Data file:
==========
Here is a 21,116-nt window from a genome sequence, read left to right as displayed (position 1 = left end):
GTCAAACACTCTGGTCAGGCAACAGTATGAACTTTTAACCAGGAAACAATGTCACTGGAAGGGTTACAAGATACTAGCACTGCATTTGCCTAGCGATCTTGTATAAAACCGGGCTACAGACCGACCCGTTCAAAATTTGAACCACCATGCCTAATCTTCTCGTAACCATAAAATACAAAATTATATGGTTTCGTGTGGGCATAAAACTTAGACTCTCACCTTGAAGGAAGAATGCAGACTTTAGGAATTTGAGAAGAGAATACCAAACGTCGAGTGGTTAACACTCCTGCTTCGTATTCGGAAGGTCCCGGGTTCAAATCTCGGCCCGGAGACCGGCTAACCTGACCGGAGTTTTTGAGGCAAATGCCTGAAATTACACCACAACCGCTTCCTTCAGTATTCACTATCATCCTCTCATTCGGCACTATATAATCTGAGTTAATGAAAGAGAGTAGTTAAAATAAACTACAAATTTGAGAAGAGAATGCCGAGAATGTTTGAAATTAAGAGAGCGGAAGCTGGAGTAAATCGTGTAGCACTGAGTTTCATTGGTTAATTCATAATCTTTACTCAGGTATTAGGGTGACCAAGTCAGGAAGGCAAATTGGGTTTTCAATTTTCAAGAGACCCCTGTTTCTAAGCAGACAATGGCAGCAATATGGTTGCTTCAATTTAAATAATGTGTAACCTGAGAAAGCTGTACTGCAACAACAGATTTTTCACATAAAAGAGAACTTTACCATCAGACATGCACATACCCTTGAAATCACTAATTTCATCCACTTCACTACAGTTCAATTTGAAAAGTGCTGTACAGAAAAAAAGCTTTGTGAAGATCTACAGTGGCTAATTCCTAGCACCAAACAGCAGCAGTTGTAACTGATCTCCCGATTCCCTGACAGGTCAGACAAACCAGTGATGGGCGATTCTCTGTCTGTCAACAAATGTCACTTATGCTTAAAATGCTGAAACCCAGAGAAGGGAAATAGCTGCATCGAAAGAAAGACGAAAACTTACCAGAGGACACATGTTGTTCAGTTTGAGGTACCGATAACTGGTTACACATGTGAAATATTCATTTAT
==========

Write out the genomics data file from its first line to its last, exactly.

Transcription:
Here is a 21,116-nt window from a genome sequence, read left to right as displayed (position 1 = left end):
GTCAAACACTCTGGTCAGGCAACAGTATGAACTTTTAACCAGGAAACAATGTCACTGGAAGGGTTACAAGATACTAGCACTGCATTTGCCTAGCGATCTTGTATAAAACCGGGCTACAGACCGACCCGTTCAAAATTTGAACCACCATGCCTAATCTTCTCGTAACCATAAAATACAAAATTATATGGTTTCGTGTGGGCATAAAACTTAGACTCTCACCTTGAAGGAAGAATGCAGACTTTAGGAATTTGAGAAGAGAATACCAAACGTCGAGTGGTTAACACTCCTGCTTCGTATTCGGAAGGTCCCGGGTTCAAATCTCGGCCCGGAGACCGGCTAACCTGACCGGAGTTTTTGAGGCAAATGCCTGAAATTACACCACAACCGCTTCCTTCAGTATTCACTATCATCCTCTCATTCGGCACTATATAATCTGAGTTAATGAAAGAGAGTAGTTAAAATAAACTACAAATTTGAGAAGAGAATGCCGAGAATGTTTGAAATTAAGAGAGCGGAAGCTGGAGTAAATCGTGTAGCACTGAGTTTCATTGGTTAATTCATAATCTTTACTCAGGTATTAGGGTGACCAAGTCAGGAAGGCAAATTGGGTTTTCAATTTTCAAGAGACCCCTGTTTCTAAGCAGACAATGGCAGCAATATGGTTGCTTCAATTTAAATAATGTGTAACCTGAGAAAGCTGTACTGCAACAACAGATTTTTCACATAAAAGAGAACTTTACCATCAGACATGCACATACCCTTGAAATCACTAATTTCATCCACTTCACTACAGTTCAATTTGAAAAGTGCTGTACAGAAAAAAAGCTTTGTGAAGATCTACAGTGGCTAATTCCTAGCACCAAACAGCAGCAGTTGTAACTGATCTCCCGATTCCCTGACAGGTCAGACAAACCAGTGATGGGCGATTCTCTGTCTGTCAACAAATGTCACTTATGCTTAAAATGCTGAAACCCAGAGAAGGGAAATAGCTGCATCGAAAGAAAGACGAAAACTTACCAGAGGACACATGTTGTTCAGTTTGAGGTACCGATAACTGGTTACACATGTGAAATATTCATTTAT